One thing you don't learn very much about in medical school is radiology. If you want to learn radiology, you basically have to do radiology residency. During anatomy class, there was a radiologist who used to lecture to us sometimes, but by the time I figured out what a "sontimeter" was, the class was almost over.
During my ICU rotation, we would have X-ray rounds. For me, this was basically, Look at This Abstract Art Exhibit rounds.
Finally, in my fourth year, I took a radiology elective because I heard it was EASY. Unfortunately, I took the elective at a semi prestigious med school, just because it was in the city where my boyfriend lived. I don't think I had ever truly felt like an idiot before I took that class. I consider myself to be a fairly intelligent person, but when it came to radiology, I just didn't get it.
Of course, it didn't help that the class was made up of future radiologists. I remember on the first day of the class, the clerkship director went around and asked us what field we were going into:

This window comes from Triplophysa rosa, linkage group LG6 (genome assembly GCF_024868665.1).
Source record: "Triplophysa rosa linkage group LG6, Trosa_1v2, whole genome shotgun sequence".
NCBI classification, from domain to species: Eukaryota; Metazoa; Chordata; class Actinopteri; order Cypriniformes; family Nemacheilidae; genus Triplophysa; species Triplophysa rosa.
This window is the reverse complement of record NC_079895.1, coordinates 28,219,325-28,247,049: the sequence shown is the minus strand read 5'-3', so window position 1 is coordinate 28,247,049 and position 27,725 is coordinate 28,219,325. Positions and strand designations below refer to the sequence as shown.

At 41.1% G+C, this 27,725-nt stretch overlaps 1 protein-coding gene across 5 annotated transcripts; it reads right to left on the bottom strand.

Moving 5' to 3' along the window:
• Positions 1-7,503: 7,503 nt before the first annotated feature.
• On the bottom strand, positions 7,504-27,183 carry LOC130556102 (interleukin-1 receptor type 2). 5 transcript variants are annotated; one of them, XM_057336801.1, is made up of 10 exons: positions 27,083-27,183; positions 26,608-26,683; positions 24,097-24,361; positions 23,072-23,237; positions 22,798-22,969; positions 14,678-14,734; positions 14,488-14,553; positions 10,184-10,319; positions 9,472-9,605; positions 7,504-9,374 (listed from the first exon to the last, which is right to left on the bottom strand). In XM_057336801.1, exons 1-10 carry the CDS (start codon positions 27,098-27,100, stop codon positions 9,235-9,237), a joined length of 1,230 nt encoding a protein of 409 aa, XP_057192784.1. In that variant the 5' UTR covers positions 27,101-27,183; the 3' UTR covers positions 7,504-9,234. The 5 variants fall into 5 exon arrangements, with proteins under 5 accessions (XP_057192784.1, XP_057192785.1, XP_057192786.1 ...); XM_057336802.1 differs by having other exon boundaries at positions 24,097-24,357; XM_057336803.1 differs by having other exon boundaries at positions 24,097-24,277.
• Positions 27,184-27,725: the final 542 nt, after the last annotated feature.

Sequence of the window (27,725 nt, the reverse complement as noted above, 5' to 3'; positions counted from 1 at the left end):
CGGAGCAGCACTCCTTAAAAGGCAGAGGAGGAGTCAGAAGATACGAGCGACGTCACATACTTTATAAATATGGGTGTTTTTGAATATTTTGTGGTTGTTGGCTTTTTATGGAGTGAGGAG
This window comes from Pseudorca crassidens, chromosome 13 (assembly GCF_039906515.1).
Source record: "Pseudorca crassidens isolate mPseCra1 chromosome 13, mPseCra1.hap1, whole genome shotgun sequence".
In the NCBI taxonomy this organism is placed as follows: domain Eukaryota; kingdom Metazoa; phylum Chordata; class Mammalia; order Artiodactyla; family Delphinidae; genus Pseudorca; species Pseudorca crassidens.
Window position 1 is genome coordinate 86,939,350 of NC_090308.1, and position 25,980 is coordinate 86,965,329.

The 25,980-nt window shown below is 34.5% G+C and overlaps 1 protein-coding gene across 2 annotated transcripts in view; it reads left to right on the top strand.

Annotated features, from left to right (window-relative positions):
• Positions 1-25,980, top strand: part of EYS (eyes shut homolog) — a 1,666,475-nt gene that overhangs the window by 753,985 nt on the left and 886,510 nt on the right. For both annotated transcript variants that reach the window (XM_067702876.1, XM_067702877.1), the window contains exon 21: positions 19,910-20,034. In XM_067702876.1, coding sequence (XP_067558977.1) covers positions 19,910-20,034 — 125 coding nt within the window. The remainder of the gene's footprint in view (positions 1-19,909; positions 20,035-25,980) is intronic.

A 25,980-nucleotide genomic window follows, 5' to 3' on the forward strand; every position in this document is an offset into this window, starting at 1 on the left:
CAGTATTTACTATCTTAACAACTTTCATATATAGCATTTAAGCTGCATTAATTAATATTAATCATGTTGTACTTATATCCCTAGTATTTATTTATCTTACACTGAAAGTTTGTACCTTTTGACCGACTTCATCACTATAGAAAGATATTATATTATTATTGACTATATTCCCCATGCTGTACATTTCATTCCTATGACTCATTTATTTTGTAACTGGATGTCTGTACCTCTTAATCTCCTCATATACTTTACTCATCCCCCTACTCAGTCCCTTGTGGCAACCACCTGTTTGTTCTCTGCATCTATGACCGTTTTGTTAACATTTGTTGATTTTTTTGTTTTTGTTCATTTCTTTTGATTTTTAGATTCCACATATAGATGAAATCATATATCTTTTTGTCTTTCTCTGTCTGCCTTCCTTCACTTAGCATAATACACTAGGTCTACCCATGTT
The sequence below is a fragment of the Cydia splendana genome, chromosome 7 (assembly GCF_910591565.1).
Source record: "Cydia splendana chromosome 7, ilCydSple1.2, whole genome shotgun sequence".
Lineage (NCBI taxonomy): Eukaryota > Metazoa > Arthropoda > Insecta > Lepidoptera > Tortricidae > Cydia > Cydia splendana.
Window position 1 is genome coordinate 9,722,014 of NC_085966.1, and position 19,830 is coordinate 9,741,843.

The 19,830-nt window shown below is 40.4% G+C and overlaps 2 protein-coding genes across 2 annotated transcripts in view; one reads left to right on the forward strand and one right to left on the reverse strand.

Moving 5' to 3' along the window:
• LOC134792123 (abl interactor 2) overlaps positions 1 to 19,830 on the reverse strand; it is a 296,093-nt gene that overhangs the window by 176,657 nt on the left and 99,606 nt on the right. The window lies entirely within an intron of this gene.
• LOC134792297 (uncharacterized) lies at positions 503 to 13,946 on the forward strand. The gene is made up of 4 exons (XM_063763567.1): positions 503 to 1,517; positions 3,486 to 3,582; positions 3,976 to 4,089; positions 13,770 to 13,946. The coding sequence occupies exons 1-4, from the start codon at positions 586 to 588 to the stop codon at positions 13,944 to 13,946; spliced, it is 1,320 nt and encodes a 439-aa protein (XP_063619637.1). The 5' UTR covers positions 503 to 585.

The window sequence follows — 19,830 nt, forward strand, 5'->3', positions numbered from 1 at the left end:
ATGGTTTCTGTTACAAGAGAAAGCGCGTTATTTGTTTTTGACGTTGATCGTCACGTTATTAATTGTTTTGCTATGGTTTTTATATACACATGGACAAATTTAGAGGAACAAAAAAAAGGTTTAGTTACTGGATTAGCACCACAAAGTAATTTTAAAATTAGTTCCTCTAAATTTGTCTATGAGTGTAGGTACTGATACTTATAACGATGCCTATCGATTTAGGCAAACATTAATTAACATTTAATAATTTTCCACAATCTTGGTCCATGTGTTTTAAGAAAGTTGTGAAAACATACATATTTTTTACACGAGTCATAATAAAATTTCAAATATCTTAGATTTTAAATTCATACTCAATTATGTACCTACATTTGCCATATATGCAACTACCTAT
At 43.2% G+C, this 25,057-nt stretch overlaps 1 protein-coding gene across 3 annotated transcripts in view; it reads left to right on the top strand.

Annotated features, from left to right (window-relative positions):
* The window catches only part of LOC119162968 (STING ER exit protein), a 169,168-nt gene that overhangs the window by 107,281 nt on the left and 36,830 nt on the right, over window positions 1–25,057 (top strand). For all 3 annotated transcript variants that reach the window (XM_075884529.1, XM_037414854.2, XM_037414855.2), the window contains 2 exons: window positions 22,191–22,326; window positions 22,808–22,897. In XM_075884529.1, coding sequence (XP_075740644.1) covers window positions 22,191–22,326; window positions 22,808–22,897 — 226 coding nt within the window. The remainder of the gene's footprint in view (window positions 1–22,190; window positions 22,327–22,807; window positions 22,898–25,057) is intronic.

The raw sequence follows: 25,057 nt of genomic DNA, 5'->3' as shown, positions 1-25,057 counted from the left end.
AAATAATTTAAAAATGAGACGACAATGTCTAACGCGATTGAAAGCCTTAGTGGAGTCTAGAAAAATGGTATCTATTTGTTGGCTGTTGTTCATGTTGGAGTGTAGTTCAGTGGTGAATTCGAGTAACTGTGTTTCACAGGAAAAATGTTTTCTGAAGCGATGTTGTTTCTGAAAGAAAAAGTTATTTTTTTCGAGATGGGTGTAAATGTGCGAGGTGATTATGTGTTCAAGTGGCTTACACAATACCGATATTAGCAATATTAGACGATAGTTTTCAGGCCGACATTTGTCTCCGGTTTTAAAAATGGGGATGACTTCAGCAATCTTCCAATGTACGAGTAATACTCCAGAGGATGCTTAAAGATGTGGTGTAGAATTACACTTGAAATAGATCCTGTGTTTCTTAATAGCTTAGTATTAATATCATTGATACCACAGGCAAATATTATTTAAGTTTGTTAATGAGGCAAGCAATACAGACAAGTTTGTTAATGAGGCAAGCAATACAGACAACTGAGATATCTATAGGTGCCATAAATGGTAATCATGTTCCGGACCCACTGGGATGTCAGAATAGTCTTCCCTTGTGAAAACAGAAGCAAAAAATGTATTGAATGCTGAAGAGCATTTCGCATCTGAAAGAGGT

Clerkship Director: "So what are each of you going into?"
Girl #1: "Radiology."
Girl #2: "Radiology."
Guy #1: "Radiology."
Guy #2: "Radiology."
Clerkship director: "God, why?"
Like I said, I just didn't get it. I would look at the images and not understand how other people in the class could tell what was wrong with the patient and I couldn't. It was humbling.
During my intern year, I decided I wasn't going to be a radiology idiot anymore. If I was going to do a residency in internal medicine, that meant I needed to learn how to read chest and abdominal films. And I tried... I really did. When I was rotating in the ER and there was some downtime, I'd bring up random chest films on the computer and try to read them.
And you know, it's not that easy. I still remember on an ICU call, we got a chest X-ray on a sick patient, and my senior resident read it. The patient died that night, and the next morning, the attending pointed out a small pneumothorax that she missed. It almost definitely wasn't the cause of the patient's death, but the resident burst into tears.
In any case, by the end of that year, I was okay at reading chest x-rays and sort of okay at abdominal films. Then I switched the PM&R residency and that was the end of that.
Actually, that's not entirely true. I can still read KUBs since we order them all the time to look for retained stool.